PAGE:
The market showed a lack of enthusiasm for Telstra yesterday after the telco announced its multibillion-dollar deal with Hong Kong internet company Pacific Century CyberWorks (PCCW) on Wednesday.
The company's shares opened in the red, and the stock was down 23 cents to $7.41at close of trade.
Concerns over the amount of cash the company has to hand over as part of the deal -- approximately $5 billion for starters -- have seen international ratings company Moody's put Telstra on review for a possible downgrade. New York-based Moody's said it had put Telstra's "senior unsecured ratings" on review for a possible downgrade following Wednesday's announcement.
Moody's said it does not expect Telstra's Australasian operations to be adversely affected by the agreement with PCCW. However, the agency said its review would focus on: the extent to which exposure to the Hong Kong-based company would affect Telstra's risk profile; the likely strategic and cash flow benefits that may emerge over time from the investment; the impact on Telstra's debt servicing ability; and any likely further investments.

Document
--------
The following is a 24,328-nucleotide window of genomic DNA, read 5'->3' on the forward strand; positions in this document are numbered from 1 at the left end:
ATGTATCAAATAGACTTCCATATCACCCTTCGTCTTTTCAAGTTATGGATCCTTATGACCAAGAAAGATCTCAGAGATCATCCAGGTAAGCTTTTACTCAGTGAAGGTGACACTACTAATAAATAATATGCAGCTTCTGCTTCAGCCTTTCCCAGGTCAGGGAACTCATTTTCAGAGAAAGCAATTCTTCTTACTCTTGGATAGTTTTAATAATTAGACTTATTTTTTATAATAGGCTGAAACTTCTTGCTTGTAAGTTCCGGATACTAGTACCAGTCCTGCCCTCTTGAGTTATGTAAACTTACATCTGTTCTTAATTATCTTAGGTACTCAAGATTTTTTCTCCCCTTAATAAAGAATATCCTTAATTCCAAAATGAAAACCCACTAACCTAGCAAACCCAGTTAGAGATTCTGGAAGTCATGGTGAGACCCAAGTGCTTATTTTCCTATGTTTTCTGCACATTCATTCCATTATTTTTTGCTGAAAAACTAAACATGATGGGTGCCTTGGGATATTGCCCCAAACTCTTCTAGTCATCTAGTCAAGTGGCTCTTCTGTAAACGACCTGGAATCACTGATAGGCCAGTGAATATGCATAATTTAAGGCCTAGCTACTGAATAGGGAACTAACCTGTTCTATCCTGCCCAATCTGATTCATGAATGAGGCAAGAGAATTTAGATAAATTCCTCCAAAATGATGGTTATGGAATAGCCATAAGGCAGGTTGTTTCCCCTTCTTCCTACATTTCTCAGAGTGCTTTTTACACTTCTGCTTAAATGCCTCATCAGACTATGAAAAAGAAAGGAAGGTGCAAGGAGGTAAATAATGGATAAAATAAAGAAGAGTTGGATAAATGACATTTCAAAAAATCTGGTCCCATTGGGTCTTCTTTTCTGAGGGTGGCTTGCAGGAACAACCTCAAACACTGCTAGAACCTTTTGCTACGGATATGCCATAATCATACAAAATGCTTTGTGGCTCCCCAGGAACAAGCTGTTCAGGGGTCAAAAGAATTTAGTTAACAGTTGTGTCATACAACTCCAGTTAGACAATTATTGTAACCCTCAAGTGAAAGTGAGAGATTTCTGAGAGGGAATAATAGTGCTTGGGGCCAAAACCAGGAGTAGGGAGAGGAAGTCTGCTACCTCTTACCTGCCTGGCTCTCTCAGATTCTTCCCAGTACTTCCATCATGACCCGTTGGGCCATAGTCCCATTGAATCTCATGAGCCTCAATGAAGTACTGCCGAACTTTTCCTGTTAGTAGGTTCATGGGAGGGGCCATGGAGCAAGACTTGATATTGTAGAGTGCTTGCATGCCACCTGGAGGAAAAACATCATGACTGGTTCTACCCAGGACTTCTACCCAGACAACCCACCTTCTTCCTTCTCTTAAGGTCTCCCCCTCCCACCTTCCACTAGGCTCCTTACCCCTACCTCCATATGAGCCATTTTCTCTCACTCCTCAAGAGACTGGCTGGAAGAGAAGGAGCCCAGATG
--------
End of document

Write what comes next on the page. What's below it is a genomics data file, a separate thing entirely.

Meanwhile, the head of Ernst & Young Asia-Pacific communications consulting, John Edwards, said the deal was "exactly" what Telstra needed. While Edwards admitted that the deal was "adventurous", he said it placed Telstra in the "right space", in a region that was "potentially the biggest internet market in the world" in the future.
Edwards said the Asia-Pacific region was an essential market for Telstra to be in, and suggested that he would be very surprised if the telco didn't enter into a number of other deals in the region. "Telstra in general, and the board, have recognised that playing a strong role in the region is the next thing the company must accomplish," Edwards said.
Wednesday's deal will see the companies combine some of their assets to establish a mobile telecommunications company and a global IP backbone.